Fan­tas­tic Mr. Fox,

Pasatiempo - - Mov­ing Im­ages -

and sto­ries with a dry de­liv­ery (lit­tle won­der that Bill Mur­ray has been his go-to ac­tor). Like Dahl, An­der­son also fix­ates on the com­plex re­la­tion­ships be­tween chil­dren and par­ents or par­ent fig­ures.

And so, un­sur­pris­ingly, Fan­tas­tic Mr. Fox is an un­com­monly won­der­ful film. It’s about a fox (voiced by Ge­orge Clooney) who re­tires from steal­ing hens to be­come a news­pa­per colum­nist at the be­hest of his wife (Meryl Streep). Oh, but the temp­ta­tion of the three neigh­bor­ing farms call him. It mat­ters not that they are run by the three mean­est, nas­ti­est farm­ers in the coun­try­side. Once Mr. Fox re­gains his taste for thiev­ery, he needs more and more. The farm­ers even­tu­ally en­gage the foxes in war.

That’s about as much ground as the book cov­ers. It’s one of Dahl’s slight­est works, which gives An­der­son and his co-writer, Noah Baum­bach, plenty of room to color out­side the lines with bright new de­tails. They flesh out Mr. Fox and the en­tire cast of crea­tures — Bill Mur­ray’s lawyer badger and Wal­lyWolo­darsky’s opos­sum are the show­stop­pers— and bring farmer Franklin Bean (Michael Gam­bon) to the fore as the foe. They ex­pand on a scene in which the an­i­mals encounter a rat in a cel­lar full of al­co­holic cider. Willem Dafoe voices the rat, which is now a beat­nik with a switch­blade who serves as a vil­lain among the crit­ters.

The big­gest dif­fer­ence be­tween the book and the film is that the writ­ers give a full story to Mr. Fox’s son, Ash ( Ja­son Schwartzman). Ash is not as ath­let­i­cally gifted as his fa­ther, as shown when he plays whack bat, a cricket-like game with rules more con­vo­luted than those of Quid­ditch. He strives for ac­cep­tance, and faces a ma­jor ob­sta­cle when his su­per-ath­letic, tran­scen­den­tal med­i­ta­tion-prac­tic­ing cousin, Kristof­fer­son (Eric Chase An­der­son), comes to stay with the Foxes. The ri­valry be­comes the movie’s fore­most sub­plot.

An­der­son shows an acute sense of how kids op­er­ate and proves to be a gifted di­rec­tor of chil­dren’s films. Whereas many fam­ily movies strive to reach both par­ents and off­spring, An­der­son ac­com­plishes it with more dig­nity than the av­er­age fam­ily flick. Again, we shouldn’t be sur­prised. In all of An­der­son’s movies, adults act like chil­dren and chil­dren act like adults, but not in that dumb way so com­mon in an­i­mated fea­tures, where the adults are id­iots and the chil­dren are rude to them. In An­der­son’s films, each gen­er­a­tion ac­tively seeks ap­proval from the oth­ers, ad­vice and life lessons flow in both di­rec­tions, and adults re­tain a sense of author­ity while treat­ing chil­dren like peo­ple. Here, An­der­son courts par­ents not with ob­vi­ous pop-cul­ture ref­er­ences but with sub­tleties of char­ac­ter, and he doesn’t worry about go­ing over kids’ heads with so­phis­ti­ca­tion.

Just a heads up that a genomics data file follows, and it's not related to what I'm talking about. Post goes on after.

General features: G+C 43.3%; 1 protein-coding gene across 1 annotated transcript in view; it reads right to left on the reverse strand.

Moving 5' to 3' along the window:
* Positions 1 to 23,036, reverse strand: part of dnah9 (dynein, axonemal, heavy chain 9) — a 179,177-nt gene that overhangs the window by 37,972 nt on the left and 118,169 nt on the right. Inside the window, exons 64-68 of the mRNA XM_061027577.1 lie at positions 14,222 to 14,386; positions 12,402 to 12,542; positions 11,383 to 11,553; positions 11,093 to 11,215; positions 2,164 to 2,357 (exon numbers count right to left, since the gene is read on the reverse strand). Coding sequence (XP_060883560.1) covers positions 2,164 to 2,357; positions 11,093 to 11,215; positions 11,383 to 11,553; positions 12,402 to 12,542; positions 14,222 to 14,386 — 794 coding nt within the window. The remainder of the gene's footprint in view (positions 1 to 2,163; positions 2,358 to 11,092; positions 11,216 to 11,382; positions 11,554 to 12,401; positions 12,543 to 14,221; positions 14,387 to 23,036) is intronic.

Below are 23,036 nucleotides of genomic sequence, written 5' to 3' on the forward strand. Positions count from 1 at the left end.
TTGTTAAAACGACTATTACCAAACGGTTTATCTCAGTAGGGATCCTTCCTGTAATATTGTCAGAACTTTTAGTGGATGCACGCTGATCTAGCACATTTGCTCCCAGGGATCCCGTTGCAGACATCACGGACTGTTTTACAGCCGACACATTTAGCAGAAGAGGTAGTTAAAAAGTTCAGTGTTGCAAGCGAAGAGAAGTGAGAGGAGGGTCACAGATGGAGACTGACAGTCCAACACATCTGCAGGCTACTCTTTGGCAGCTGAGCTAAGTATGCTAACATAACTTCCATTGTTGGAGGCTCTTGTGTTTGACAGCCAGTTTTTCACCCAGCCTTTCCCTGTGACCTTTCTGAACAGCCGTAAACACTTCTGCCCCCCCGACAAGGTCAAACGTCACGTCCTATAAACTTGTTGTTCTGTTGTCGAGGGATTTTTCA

The ac­tion plays out in the herky­jerky, oc­ca­sion­ally sur­real style of clas­sic stop-mo­tion an­i­ma­tion. An­der­son and cin­e­matog­ra­pher Tris­tan Oliver ( Wal­lace & Gromit in the Curse of theWere Rab­bit) play up tropes of car­toon­ing, such as putting spi­rals in the char­ac­ters’ eyes to in­di­cate con­fu­sion (to much hi­lar­ity) or Xs to in­di­cate death. Some of the heist scenes work along the hor­i­zon­tal plane with sped-up footage, achiev­ing some­thing akin to a cross be­tween the Su­per Mario Bros. video game and the open­ing of The Benny Hill Show.

The movie sim­ply looks great. I was ex­pect­ing some­thing akin to the en­dur­ing 1964 tele­vi­sion adap­ta­tion of Ru­dolph the Red-Nosed Rein­deer or TheWind and theWil­lows (the 1983 Bri­tish tele­vi­sion ver­sion), es­pe­cially since some of the an­i­ma­tors of the lat­ter film helped make this one. And while there are nods to those cre­ations, An­der­son and the an­i­ma­tors — along with Oliver and pro­duc­tion de­signer Nel­son Lowry ( Corpse Bride)— have crafted a unique world, rich with tex­ture. The grass looks like grass, the fur looks like fur, and the vin­tage cloth­ing looks like vin­tage clothes.

This is be­cause in many cases, An­der­son opted for au­then­tic­ity over flu­id­ity. He wasn’t fa­mil­iar with how stop-mo­tion worked and of­ten ran­kled vet­eran an­i­ma­tors who worked on the film by mak­ing naive sug­ges­tions. For ex­am­ple, he was so en­am­ored with the use of real fur in Ladis­las Starewich’s 1930 stop-mo­tion film Le Ro­man de Re­nard that he wanted to use it, even though real fur tends to twitch un­nat­u­rally when used in stop­mo­tion. But the re­sult of this and many sim­i­lar de­ci­sions is that Fan­tas­tic Mr. Fox is a pup­pet show that looks like a pup­pet show, and as such stokes the fires of imag­i­na­tion. Like the cider in farmer Bean’s base­ment, this movie is 100 per­cent pure, con­cen­trated joy.

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